+      reserved capacities based on the new over-provisioning ratios,
+      to ensure that &PRODUCT; is correctly tracking the amount of free capacity.</para>
+    <note><para>It is safer not to deploy additional new VMs while the capacity
recalculation is underway, in
+        case the new values for available capacity are not high enough to accommodate the
new VMs.
+        Just wait for the new used/available values to become available, to be sure there
is room
+        for all the new VMs you want.</para></note>
+    <para>To change the over-provisioning ratios for an existing cluster:</para>
     <orderedlist>
       <listitem>
         <para>Log in as administrator to the &PRODUCT; UI.</para>
@@ -120,12 +139,13 @@
         <para>Under Clusters, click View All.</para>
       </listitem>
       <listitem>
-        <para>Click Add Cluster.</para>
+        <para>Select the cluster you want to work with, and click the Edit button.</para>
       </listitem>
       <listitem>
         <para>Fill in your desired over-provisioning multipliers in the fields CPU
overcommit
-          ratio and RAM overcommit ratio. The value of 1 which is intially shown in these
-          fields is the default value: over-provisioning is turned off by default. </para>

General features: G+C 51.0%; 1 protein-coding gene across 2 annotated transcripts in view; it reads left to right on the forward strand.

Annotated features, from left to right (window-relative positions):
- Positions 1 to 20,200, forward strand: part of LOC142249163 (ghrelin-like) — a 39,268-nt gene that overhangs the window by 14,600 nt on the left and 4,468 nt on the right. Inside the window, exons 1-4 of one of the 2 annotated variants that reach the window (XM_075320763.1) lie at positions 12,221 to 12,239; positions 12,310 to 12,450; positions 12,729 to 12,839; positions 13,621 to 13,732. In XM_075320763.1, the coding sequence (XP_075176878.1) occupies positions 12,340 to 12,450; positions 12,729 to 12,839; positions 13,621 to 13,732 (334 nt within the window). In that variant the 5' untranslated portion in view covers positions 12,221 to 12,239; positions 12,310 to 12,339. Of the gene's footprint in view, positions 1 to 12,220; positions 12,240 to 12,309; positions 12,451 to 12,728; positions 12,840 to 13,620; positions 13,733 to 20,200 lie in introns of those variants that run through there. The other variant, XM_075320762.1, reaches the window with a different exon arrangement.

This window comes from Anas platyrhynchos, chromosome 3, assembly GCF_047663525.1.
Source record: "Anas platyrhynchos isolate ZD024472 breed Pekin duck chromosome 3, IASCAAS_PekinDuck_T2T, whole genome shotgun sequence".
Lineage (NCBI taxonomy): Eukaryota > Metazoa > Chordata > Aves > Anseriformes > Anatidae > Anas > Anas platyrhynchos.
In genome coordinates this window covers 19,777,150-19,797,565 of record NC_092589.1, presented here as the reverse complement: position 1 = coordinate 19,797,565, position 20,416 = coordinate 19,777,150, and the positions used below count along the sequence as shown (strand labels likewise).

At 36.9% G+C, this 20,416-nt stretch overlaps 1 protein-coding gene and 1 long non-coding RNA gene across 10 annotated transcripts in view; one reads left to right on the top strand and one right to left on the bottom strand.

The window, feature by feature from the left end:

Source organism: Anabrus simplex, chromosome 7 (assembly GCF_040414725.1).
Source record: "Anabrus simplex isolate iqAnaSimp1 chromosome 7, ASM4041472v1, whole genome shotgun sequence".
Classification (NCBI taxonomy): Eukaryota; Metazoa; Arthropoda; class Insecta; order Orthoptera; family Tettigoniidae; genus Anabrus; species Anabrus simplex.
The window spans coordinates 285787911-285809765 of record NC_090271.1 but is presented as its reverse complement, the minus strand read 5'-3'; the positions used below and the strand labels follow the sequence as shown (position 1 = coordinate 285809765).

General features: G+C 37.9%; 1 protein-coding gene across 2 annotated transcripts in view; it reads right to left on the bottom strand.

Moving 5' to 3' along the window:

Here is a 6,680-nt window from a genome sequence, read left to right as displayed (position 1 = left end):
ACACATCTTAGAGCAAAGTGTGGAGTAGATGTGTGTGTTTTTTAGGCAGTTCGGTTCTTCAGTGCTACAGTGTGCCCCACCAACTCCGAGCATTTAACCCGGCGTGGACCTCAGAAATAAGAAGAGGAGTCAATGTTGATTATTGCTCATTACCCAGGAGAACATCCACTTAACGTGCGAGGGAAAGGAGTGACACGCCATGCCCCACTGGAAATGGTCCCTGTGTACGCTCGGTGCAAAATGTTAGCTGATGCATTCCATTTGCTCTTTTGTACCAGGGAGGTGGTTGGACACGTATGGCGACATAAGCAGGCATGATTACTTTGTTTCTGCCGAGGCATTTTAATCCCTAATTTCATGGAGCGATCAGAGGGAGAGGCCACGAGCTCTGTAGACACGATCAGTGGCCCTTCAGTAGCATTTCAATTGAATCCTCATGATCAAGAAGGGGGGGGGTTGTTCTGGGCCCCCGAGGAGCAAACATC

+          ratio and RAM overcommit ratio. The value which is intially shown in these
+          fields is the default value inherited from the global configuration settings.
+        </para>
         <note>
           <para>In XenServer, due to a constraint of this hypervisor, you can not use
an
             over-provisioning factor greater than 4.</para>
@@ -135,7 +155,7 @@
   </section>
   <section id="op-service-offering-limits">
     <title>Service Offering Limits and Over-Provisioning</title>
-    <para>Service offerings limits (e.g. 1 GHz, 1 core) are strictly enforced for core
count.  For example, a guest with a service offering of one core will have only one core available
to it regardless of other activity on the Host.  </para>
+    <para>Service offering   limits (e.g. 1 GHz, 1 core) are strictly enforced for
core count.  For example, a guest with a service offering of one core will have only one core
available to it regardless of other activity on the Host.  </para>
     <para>Service offering limits for gigahertz are enforced only in the presence of
contention for CPU resources.  For example, suppose that a guest was created with a service
offering of 1 GHz on a Host that has 2 GHz cores, and that guest is the only guest running
on the Host.  The guest will have the full 2 GHz available to it.  When multiple guests are
attempting to use the CPU a weighting factor is used to schedule CPU resources.  The weight
is based on the clock speed in the service offering.  Guests receive a CPU allocation that
is proportionate to the GHz in the service offering.   For example, a guest created from a
2 GHz service offering will receive twice the CPU allocation as a guest created from a 1 GHz
service offering. &PRODUCT; does not perform memory over-provisioning.</para>
   </section>
-</section>     
+</section>
\ No newline at end of file